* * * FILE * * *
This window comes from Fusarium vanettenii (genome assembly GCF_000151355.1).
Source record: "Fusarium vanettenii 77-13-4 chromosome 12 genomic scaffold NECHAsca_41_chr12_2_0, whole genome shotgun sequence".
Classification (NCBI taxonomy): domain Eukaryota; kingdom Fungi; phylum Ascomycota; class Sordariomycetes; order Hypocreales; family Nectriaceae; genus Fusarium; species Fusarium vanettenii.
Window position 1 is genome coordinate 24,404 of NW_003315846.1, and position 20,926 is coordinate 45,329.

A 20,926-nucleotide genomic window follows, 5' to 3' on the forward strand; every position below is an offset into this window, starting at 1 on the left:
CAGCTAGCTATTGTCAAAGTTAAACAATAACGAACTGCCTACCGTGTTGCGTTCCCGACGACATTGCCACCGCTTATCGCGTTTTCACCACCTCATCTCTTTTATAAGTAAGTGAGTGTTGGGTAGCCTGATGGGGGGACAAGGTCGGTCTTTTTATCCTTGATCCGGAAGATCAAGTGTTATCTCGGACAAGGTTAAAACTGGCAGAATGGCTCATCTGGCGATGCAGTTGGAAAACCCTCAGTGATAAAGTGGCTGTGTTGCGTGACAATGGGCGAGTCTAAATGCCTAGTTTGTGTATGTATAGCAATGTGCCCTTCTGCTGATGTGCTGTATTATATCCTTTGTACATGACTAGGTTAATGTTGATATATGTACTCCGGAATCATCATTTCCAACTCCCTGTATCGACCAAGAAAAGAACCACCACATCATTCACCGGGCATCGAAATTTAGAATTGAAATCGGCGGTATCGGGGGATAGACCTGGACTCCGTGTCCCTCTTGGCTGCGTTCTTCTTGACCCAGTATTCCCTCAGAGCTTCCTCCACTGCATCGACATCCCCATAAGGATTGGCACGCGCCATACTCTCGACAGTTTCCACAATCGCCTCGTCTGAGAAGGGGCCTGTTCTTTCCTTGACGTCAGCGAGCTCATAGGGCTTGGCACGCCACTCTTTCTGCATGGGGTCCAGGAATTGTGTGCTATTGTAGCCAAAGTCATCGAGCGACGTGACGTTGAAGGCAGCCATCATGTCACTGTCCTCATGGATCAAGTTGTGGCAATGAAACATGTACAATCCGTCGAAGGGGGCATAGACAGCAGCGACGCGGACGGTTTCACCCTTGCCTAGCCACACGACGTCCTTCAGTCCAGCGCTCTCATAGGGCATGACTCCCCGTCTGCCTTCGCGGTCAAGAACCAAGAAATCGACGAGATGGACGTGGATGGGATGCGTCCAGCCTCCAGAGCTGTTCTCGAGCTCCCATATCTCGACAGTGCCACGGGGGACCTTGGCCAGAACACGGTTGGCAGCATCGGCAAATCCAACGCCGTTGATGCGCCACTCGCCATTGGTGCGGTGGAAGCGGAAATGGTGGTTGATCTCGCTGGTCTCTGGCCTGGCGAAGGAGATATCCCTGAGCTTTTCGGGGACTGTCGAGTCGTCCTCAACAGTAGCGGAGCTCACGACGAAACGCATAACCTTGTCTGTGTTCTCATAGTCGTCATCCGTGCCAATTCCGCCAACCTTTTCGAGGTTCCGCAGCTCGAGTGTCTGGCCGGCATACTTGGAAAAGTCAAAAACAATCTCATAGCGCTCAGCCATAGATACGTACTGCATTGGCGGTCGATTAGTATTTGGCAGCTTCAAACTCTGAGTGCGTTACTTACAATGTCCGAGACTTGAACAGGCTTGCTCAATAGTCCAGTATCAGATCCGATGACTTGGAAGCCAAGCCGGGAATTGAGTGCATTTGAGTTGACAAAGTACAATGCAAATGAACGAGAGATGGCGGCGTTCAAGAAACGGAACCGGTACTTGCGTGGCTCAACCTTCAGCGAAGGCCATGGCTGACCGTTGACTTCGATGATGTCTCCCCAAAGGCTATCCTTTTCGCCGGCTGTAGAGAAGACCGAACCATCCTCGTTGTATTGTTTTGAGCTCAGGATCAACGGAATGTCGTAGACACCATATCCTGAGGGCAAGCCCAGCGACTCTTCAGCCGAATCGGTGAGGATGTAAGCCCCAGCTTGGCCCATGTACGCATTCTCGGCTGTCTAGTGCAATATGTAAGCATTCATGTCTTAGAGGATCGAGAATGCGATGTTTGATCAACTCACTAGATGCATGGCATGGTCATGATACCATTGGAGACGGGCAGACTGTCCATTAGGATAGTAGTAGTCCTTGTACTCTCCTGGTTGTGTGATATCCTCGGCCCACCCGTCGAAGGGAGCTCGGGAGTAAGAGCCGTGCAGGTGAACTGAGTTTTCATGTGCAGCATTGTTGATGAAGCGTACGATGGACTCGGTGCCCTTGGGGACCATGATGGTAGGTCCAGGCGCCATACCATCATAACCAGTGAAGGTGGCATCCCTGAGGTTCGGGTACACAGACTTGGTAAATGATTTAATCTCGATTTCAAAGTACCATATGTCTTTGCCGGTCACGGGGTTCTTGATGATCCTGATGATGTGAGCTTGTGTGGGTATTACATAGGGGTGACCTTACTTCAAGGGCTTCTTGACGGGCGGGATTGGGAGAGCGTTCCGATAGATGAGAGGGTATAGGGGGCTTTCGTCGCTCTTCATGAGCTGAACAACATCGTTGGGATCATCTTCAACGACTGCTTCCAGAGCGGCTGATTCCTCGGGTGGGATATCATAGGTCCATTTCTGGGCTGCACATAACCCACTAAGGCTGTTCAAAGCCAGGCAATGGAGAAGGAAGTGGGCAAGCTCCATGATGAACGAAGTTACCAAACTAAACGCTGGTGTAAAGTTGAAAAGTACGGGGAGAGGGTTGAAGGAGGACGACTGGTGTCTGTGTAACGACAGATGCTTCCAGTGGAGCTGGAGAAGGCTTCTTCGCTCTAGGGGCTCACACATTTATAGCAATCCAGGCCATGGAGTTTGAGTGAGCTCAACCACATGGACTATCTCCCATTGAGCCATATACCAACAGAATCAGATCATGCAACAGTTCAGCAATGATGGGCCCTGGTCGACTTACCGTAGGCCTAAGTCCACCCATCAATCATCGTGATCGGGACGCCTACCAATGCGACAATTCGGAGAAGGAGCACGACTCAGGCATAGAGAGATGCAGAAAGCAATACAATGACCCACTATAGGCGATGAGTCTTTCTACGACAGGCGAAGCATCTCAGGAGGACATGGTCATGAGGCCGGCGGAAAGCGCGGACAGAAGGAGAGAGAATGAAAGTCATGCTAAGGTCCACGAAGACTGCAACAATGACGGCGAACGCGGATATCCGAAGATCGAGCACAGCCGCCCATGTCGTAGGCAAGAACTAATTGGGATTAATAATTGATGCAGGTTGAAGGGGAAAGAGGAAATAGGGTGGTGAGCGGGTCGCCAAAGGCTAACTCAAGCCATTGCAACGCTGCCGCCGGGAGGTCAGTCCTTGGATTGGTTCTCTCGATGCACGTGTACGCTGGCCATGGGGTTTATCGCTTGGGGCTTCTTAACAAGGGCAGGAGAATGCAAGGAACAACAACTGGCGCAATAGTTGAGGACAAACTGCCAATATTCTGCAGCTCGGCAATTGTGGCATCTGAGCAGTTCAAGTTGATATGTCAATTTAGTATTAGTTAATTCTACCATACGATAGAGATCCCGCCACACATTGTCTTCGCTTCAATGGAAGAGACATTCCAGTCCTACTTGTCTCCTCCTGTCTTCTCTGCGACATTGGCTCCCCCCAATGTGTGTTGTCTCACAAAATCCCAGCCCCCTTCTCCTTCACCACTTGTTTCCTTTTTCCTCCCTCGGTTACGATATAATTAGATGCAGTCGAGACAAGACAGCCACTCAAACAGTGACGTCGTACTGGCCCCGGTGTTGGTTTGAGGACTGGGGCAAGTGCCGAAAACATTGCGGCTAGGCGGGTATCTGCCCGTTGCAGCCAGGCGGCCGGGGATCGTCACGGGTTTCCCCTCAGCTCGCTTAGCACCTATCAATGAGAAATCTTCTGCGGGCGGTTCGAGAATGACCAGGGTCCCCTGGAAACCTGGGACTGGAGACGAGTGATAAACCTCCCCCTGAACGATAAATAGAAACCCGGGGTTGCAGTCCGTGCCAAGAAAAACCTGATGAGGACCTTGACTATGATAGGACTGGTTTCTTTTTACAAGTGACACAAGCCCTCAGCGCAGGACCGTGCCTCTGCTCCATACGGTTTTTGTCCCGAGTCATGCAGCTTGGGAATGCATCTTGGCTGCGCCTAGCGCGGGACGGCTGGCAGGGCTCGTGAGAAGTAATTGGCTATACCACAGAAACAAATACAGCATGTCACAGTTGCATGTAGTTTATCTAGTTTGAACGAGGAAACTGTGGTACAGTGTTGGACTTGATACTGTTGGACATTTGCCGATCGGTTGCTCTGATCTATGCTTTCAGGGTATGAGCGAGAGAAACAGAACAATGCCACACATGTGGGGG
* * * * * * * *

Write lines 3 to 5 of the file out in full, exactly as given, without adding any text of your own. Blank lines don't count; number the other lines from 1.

Classification (NCBI taxonomy): domain Eukaryota; kingdom Fungi; phylum Ascomycota; class Sordariomycetes; order Hypocreales; family Nectriaceae; genus Fusarium; species Fusarium vanettenii.
Window position 1 is genome coordinate 24,404 of NW_003315846.1, and position 20,926 is coordinate 45,329.

A 20,926-nucleotide genomic window follows, 5' to 3' on the forward strand; every position below is an offset into this window, starting at 1 on the left: